The Urban Inter-Tribal Center of Texas Community Garden Project is a partnership with Texas A&M Agrilife Extensions Master Gardener Program. The garden was designed by Dr. Rodney Stapp, he wanted to provide a space where people could learn to grow organic fruits and vegetables and have a space for relaxation and spiritual reflection. Volunteers from staff, community members and the master gardener program tend to the garden. Produce is distributed to our patients with diabetes through clinic visits.
Vegetable and fruit garden
The first phase of the garden was the development of vegetable beds. For the first 5 months we had no water in the garden and volunteers dragged water on the water wagon to the garden where it was pumped by hand to water plants. Initial irrigation was using traditional unglazed clay ollas along with hand watering, in 2016 we have added some soaker hoses.
The Three Sister's Garden.
This Native American Agricultural method originated around 7,000 years ago. Corn Beans and squash are grown together , each providing benefits for the other. The corn provides a stalk for the beans to climb, the beans provide nutrients for the squash and corn and the squash provides shade and protection for the roots of the corn and the beans.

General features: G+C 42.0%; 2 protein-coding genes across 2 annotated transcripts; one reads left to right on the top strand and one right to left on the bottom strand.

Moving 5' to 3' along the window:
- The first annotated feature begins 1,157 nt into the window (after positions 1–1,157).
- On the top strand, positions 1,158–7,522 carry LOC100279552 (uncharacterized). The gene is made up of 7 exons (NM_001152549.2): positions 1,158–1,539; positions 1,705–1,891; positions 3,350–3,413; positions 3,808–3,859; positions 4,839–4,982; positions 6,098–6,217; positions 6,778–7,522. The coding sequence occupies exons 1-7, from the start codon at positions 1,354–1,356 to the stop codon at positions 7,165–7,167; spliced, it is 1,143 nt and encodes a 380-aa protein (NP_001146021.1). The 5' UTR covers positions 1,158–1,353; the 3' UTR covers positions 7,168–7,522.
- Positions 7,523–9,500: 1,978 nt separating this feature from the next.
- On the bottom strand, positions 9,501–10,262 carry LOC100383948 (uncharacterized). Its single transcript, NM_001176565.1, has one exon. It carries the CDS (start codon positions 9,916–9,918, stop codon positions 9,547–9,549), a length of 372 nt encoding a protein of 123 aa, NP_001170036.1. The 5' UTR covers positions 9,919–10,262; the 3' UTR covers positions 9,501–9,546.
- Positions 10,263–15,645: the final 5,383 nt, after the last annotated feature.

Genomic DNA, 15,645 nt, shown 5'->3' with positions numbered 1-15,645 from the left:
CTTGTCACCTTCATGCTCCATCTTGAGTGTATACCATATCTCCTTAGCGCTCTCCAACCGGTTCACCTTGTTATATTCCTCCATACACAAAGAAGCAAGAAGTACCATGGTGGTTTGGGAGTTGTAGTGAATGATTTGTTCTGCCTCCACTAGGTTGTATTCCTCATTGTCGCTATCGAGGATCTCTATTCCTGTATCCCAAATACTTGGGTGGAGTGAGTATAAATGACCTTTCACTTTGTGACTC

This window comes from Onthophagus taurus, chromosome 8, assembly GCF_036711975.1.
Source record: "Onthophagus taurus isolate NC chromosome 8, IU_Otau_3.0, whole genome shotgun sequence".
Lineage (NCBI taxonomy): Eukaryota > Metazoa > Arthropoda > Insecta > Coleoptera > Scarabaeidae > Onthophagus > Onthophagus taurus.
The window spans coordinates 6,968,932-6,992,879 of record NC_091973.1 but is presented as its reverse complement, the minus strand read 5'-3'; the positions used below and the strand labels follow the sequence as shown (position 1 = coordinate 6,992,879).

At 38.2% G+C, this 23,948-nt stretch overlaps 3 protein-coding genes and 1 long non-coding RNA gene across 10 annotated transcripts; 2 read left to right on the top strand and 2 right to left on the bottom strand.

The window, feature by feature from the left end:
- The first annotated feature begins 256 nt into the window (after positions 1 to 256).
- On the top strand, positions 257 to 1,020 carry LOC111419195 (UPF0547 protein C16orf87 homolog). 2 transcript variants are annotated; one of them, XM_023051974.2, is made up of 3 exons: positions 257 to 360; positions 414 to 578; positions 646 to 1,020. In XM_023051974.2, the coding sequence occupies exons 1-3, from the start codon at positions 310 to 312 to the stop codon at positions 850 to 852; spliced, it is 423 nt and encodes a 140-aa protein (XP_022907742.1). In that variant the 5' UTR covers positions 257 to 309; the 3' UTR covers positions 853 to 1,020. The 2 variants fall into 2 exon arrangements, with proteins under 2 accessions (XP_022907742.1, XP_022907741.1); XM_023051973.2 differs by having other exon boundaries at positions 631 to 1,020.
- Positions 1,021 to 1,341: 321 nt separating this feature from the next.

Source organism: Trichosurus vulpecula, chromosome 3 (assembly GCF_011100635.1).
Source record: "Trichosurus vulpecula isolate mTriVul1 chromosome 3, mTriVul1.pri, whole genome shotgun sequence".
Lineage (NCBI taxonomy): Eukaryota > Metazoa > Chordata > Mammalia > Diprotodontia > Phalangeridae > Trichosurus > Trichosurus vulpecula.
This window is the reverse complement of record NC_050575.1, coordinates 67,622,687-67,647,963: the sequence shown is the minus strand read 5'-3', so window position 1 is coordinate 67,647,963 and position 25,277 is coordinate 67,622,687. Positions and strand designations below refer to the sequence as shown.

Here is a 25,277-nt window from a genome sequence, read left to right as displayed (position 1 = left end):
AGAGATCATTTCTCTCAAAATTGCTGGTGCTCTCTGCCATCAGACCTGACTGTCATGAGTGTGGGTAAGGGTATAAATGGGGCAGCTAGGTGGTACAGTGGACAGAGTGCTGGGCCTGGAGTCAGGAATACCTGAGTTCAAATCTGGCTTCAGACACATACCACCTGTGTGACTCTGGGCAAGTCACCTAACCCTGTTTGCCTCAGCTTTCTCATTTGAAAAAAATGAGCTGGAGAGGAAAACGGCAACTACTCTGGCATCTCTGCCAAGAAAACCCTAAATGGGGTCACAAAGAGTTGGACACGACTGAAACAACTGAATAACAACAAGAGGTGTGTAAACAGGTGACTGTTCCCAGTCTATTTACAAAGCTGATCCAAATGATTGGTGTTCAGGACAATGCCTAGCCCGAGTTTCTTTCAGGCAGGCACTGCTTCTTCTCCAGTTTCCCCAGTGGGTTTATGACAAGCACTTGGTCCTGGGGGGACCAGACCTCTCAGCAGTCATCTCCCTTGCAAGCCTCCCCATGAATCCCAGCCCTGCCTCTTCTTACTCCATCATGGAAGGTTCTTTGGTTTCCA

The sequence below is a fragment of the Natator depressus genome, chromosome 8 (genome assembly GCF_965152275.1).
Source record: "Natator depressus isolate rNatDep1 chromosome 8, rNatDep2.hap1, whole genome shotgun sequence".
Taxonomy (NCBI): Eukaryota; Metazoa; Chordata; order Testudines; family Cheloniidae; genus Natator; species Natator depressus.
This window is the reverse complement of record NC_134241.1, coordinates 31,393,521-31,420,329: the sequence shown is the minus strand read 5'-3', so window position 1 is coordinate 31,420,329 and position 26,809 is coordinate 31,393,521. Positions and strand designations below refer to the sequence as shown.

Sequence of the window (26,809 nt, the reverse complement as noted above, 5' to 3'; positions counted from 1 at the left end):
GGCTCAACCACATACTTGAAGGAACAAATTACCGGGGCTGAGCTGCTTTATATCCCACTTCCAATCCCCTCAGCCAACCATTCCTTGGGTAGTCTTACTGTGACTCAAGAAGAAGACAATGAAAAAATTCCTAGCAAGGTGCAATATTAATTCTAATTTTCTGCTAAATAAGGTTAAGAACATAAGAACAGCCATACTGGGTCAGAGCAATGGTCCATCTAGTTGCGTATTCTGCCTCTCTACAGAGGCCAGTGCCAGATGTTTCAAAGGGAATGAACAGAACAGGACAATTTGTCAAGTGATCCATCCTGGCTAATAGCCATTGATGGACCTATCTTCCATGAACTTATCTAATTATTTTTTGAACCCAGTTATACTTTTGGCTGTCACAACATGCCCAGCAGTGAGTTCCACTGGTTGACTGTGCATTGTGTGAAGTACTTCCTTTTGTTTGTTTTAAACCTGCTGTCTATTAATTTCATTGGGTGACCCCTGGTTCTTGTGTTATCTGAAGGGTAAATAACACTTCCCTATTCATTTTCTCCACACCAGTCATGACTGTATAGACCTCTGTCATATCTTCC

The Healing Circle garden
The aim of the healing circle garden is to create a restful, spiritual space that can be used by programs for traditional healing practices.
Native plants and flowers
Selected native plants, herbs and flowers are co-mingled with the vegetable, fruit trees and healing circle to encourage beneficial insects as a natural way to reduce pests in the garden. This co-mingling of different plants helps improve soil quality as well as making the garden an attractive and peaceful place to spend time.